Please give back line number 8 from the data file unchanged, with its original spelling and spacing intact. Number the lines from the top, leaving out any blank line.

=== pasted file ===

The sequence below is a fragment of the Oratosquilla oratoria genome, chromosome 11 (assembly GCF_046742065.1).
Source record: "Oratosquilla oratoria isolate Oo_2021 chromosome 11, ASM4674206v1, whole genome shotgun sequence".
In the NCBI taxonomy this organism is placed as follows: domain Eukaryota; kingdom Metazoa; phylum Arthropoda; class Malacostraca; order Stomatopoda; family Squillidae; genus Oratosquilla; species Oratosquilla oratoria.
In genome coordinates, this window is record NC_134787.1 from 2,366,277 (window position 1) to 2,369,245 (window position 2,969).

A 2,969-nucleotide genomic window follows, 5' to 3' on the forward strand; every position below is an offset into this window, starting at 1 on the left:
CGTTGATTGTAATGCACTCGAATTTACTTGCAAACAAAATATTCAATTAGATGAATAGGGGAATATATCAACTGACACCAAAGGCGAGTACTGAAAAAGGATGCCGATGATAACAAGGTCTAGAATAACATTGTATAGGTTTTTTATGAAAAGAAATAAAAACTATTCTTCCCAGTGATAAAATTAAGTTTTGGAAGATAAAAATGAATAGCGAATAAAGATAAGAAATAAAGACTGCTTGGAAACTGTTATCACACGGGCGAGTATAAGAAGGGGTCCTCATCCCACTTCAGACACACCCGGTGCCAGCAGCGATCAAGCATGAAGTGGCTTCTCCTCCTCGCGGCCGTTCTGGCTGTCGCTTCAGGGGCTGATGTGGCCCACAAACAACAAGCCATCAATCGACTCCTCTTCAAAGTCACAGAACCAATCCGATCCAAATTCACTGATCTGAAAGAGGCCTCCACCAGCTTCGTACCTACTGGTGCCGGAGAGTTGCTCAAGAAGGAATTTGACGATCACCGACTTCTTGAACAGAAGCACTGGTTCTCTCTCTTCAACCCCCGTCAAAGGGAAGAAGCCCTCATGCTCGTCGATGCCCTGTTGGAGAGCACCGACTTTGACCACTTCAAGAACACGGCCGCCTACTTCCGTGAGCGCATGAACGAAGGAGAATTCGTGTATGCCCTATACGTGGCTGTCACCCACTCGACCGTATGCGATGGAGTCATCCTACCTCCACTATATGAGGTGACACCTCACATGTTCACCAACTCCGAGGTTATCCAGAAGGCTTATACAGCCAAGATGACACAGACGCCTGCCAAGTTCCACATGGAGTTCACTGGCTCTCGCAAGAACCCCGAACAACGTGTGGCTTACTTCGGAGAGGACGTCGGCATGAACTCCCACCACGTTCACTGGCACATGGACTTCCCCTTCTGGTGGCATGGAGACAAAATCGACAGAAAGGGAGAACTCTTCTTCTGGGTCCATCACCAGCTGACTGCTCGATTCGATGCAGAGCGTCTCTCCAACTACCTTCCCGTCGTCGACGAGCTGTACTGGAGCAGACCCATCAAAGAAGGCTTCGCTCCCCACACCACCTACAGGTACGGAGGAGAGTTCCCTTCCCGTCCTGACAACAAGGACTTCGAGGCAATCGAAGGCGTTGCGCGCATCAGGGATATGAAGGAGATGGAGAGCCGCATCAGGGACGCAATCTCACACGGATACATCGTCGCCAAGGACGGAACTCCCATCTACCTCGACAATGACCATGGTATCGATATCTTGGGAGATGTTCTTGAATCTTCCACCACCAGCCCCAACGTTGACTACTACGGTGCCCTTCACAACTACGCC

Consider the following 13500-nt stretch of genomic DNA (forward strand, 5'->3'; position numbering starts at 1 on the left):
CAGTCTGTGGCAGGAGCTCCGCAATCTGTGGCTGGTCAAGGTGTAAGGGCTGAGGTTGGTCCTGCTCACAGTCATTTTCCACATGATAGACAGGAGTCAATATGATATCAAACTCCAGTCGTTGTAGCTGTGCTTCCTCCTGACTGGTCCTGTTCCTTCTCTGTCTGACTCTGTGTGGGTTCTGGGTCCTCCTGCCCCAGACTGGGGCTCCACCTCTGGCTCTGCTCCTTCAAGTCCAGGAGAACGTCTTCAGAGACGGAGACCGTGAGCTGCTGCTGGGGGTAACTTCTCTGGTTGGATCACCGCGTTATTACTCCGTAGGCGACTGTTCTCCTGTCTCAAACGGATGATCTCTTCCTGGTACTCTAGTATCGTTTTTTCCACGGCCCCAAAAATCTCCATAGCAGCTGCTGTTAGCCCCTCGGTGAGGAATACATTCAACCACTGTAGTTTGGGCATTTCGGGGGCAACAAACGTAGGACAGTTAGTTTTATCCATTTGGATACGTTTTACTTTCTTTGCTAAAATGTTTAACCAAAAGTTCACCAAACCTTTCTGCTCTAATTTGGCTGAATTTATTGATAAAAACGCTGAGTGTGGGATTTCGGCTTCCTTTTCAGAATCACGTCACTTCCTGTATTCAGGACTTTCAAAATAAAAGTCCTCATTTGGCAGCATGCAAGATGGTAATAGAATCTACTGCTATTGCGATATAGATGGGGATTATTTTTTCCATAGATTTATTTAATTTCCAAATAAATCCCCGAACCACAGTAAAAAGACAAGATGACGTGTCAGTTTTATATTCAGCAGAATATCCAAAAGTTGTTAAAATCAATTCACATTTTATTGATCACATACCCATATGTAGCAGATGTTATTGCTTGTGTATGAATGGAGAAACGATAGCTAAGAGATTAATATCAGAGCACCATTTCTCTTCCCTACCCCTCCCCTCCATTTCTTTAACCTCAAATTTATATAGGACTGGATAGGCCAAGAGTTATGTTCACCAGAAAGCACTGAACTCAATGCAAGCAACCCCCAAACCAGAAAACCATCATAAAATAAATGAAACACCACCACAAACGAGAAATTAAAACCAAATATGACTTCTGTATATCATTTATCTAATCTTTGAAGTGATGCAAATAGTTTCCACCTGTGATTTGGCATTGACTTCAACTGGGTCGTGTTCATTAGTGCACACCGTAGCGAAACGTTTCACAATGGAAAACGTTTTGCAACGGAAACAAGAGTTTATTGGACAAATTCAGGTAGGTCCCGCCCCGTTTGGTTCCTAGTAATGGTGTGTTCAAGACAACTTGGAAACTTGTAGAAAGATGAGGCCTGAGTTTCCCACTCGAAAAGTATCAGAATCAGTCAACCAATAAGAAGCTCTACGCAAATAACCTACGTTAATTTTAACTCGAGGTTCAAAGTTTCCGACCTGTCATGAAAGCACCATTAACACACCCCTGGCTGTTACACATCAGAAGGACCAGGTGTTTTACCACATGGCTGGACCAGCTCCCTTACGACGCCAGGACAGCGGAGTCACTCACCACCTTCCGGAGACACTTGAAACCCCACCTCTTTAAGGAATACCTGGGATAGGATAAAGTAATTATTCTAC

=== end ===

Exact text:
CAGTCTGTGGCAGGAGCTCCGCAATCTGTGGCTGGTCAAGGTGTAAGGGCTGAGGTTGGTCCTGCTCACAGTCATTTTCCACATGATAGACAGGAGTCAATATGATATCAAACTCCAGTCGTTGTAGCTGTGCTTCCTCCTGACTGGTCCTGTTCCTTCTCTGTCTGACTCTGTGTGGGTTCTGGGTCCTCCTGCCCCAGACTGGGGCTCCACCTCTGGCTCTGCTCCTTCAAGTCCAGGAGAACGTCTTCAGAGACGGAGACCGTGAGCTGCTGCTGGGGGTAACTTCTCTGGTTGGATCACCGCGTTATTACTCCGTAGGCGACTGTTCTCCTGTCTCAAACGGATGATCTCTTCCTGGTACTCTAGTATCGTTTTTTCCACGGCCCCAAAAATCTCCATAGCAGCTGCTGTTAGCCCCTCGGTGAGGAATACATTCAACCACTGTAGTTTGGGCATTTCGGGGGCAACAAACGTAGGACAGTTAGTTTTATCCATTTGGATACGTTTTACTTTCTTTGCTAAAATGTTTAACCAAAAGTTCACCAAACCTTTCTGCTCTAATTTGGCTGAATTTATTGATAAAAACGCTGAGTGTGGGATTTCGGCTTCCTTTTCAGAATCACGTCACTTCCTGTATTCAGGACTTTCAAAATAAAAGTCCTCATTTGGCAGCATGCAAGATGGTAATAGAATCTACTGCTATTGCGATATAGATGGGGATTATTTTTTCCATAGATTTATTTAATTTCCAAATAAATCCCCGAACCACAGTAAAAAGACAAGATGACGTGTCAGTTTTATATTCAGCAGAATATCCAAAAGTTGTTAAAATCAATTCACATTTTATTGATCACATACCCATATGTAGCAGATGTTATTGCTTGTGTATGAATGGAGAAACGATAGCTAAGAGATTAATATCAGAGCACCATTTCTCTTCCCTACCCCTCCCCTCCATTTCTTTAACCTCAAATTTATATAGGACTGGATAGGCCAAGAGTTATGTTCACCAGAAAGCACTGAACTCAATGCAAGCAACCCCCAAACCAGAAAACCATCATAAAATAAATGAAACACCACCACAAACGAGAAATTAAAACCAAATATGACTTCTGTATATCATTTATCTAATCTTTGAAGTGATGCAAATAGTTTCCACCTGTGATTTGGCATTGACTTCAACTGGGTCGTGTTCATTAGTGCACACCGTAGCGAAACGTTTCACAATGGAAAACGTTTTGCAACGGAAACAAGAGTTTATTGGACAAATTCAGGTAGGTCCCGCCCCGTTTGGTTCCTAGTAATGGTGTGTTCAAGACAACTTGGAAACTTGTAGAAAGATGAGGCCTGAGTTTCCCACTCGAAAAGTATCAGAATCAGTCAACCAATAAGAAGCTCTACGCAAATAACCTACGTTAATTTTAACTCGAGGTTCAAAGTTTCCGACCTGTCATGAAAGCACCATTAACACACCCCTGGCTGTTACACATCAGAAGGACCAGGTGTTTTACCACATGGCTGGACCAGCTCCCTTACGACGCCAGGACAGCGGAGTCACTCACCACCTTCCGGAGACACTTGAAACCCCACCTCTTTAAGGAATACCTGGGATAGGATAAAGTAATTATTCTAC